Jeanne Carstensen

Jeanne Carstensen is a San Francisco-based writer and editor.

Jeanne Carstensen is an award-winning journalist whose work has appeared in The New York Times, "Foreign Policy," The World, "The Nation, Salon," "Nautilus," and The Global Post, among other outlets. She covered the Syrian refugee crisis in Greece, Turkey and Europe with support from the Pulitzer Center and was short-listed for the Immigration Journalism Awards. Carstensen has been awarded fellowships at the Logan Nonfiction Program, National Arts Journalism Program at Columbia University, and Mesa Refuge, where she was the Peter Barnes Long-form Journalism honoree. Previously, she was managing editor of Salon and The Bay Citizen, which produced the Bay Area pages of The New York Times. Born in Portland, Oregon, Carstensen has lived in France, Greece and Costa Rica, where she was a shortwave radio producer and translator. She lives in San Francisco.Her book, "A Greek Tragedy: Twenty-Four Hours, a Deadly Shipwreck, and the Human Cost of the Refugee Crisis," will be published by Atria/One Signal Publishers in 2024.Photo by Marissa Leshnov.

Patrice Quélard in Saint-Nazaire, France. In 2016, Quélard co-founded the Citizen’s Initiative to Help the Refugees of Saint Nazaire. The city has welcomed around 200 refugees as part of the EU’s relocation program.

This small French city wants to be a good home for refugees


Saint-Nazaire is famous for its shipyards. But the small city on the coast of Brittany in western France is also becoming known for something else — the welcome it gives to refugees.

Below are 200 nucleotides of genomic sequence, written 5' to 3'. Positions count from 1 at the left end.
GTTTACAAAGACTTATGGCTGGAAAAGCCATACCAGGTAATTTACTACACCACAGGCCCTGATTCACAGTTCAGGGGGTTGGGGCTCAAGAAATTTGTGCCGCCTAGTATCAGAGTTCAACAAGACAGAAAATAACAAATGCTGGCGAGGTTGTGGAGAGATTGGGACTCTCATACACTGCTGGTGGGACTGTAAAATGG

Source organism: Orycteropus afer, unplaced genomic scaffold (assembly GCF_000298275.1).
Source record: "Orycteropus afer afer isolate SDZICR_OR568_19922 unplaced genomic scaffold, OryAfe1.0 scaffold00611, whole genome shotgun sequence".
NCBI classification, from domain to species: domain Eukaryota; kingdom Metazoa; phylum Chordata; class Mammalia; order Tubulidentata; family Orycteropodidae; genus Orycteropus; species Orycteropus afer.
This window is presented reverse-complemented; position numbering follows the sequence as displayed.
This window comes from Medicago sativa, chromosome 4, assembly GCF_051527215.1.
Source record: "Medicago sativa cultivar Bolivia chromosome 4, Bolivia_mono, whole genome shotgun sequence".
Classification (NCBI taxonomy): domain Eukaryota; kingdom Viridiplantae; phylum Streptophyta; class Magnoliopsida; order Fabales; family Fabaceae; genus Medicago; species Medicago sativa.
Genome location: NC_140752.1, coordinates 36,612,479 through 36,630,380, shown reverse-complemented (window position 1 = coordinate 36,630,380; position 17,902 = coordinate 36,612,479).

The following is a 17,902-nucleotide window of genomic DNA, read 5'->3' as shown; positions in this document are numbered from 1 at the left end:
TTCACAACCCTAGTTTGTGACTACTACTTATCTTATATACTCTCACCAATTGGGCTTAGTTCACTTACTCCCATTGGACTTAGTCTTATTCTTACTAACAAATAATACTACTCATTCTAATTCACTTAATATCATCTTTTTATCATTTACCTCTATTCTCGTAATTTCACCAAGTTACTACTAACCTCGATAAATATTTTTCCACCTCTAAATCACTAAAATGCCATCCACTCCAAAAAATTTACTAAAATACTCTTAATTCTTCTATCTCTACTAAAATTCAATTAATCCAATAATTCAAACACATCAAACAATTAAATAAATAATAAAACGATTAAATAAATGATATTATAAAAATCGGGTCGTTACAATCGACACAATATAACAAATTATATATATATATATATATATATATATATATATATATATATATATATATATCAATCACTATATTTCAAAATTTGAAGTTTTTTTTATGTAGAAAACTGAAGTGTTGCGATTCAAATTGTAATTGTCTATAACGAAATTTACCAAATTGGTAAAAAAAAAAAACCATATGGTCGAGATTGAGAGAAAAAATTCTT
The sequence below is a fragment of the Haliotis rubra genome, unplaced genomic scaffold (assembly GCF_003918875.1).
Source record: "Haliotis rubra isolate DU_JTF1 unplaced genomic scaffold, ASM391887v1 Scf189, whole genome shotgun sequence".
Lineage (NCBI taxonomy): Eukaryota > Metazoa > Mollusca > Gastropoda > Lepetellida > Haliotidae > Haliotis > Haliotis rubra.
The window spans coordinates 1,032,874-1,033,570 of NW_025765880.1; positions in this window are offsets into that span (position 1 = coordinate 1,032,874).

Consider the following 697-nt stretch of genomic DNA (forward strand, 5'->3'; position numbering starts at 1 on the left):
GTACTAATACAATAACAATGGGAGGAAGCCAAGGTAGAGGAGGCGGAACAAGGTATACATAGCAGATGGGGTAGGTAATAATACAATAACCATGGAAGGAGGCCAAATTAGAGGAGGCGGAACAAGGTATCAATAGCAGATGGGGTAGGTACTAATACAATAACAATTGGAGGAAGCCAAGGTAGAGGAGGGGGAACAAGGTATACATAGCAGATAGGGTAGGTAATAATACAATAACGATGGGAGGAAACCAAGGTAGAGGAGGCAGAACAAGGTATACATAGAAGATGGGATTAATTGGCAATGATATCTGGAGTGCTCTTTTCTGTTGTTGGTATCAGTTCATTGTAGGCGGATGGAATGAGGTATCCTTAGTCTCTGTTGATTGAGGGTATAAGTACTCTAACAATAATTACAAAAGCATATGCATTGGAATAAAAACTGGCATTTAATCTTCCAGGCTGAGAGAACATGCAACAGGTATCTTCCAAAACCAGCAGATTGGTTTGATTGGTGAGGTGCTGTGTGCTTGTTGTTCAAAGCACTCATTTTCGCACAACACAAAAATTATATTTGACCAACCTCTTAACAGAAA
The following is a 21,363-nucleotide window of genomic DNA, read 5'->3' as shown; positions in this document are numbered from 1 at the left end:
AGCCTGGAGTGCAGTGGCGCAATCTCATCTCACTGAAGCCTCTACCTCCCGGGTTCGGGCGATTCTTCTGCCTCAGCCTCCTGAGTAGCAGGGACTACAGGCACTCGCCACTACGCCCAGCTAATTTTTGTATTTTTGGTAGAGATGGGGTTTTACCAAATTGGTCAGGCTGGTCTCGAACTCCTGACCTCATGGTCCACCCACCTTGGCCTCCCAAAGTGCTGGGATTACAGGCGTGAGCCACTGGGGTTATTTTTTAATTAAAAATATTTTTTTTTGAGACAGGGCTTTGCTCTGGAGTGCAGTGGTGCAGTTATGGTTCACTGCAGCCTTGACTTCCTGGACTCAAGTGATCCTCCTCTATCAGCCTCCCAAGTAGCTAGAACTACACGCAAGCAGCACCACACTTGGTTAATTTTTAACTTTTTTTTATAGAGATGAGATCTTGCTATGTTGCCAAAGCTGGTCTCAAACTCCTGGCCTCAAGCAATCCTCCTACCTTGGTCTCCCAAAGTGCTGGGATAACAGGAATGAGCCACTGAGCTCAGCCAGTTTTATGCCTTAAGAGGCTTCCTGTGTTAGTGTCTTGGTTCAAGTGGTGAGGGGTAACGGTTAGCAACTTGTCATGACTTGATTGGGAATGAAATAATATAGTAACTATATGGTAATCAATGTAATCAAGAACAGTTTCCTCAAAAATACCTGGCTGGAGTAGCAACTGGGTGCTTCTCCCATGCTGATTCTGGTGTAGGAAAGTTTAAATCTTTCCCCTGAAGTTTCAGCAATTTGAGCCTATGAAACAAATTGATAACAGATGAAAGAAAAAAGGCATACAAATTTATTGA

Members of the Noh family in Ritsona refugee camp in Greece in May 2016.

This Yazidi family escaped genocide in Iraq. Their next challenge is building a life in France.

Christa Schmidt at the table in her apartment in Traunreut where she tutors refugees in German. Schmidt’s parents were German refugees from Romania.

A small German city finds it’s not easy welcoming hundreds of Syrian refugees

Wesam Daas, left, with Carnival revelers in Altenmarkt, Bavaria.

After fleeing Palmyra, this Syrian family is trying to find home in small-town Germany

An Afghan family walks toward the Hungary-Serbia border on the day the new law takes effect.  They will live in a detention center until a decision is made on their claim.

‘How will I live there?’ Asylum seekers in Hungary are detained in shipping containers.

Somali refugees

Three Somali journalists on Lesbos hope for the best — asylum in Europe


Syrians, Afghans and Iraqis make up the majority of the refugee population stuck on Lesbos and other Greek islands. So the Africans there to seek asylum are often overlooked.

A Syrian refugee in northern Greece

Syrian refugees are now paying smugglers to take them back


The EU’s asylum policies are failing. And conditions in Greece are so bad that many desperate Syrians see no other option but to make the dangerous journey back home.

moria refugees fire

Refugees lose the little they have left in Lesbos detention center blaze

Global Politics

The EU-Turkey deal has turned Lesbos into an open-air prison.

Salim Noah plays guitar

For Yazidis in Greece, safety and security are still out of reach


Persecuted by ISIS, chased out of Iraq, the Yazidis have suffered a lot. And that was before they got to Greece, where other refugees, mostly Muslims, are still persecuting them.Persecuted by ISIS, chased out of Iraq, the Yazidis have suffered a lot. And that was before they got to Greece, where other refugees, mostly Muslims, are still persecuting them.

Renna Ramadan prepared an iftar meal for her family, Syrians from Idlib who hoped to reach Northern Europe but instead are living in the passenger waiting area at Piraeus Port Terminal 1 in Athens, Greece. Several hundred refugees and migrants remain at P

Muslim refugees stuck in Greece miss home more than ever during Ramadan


The Greek government is making an effort to support Muslim refugees during Ramadan but for those stuck in limbo in tough conditions the holiday is also a painful reminder of better days.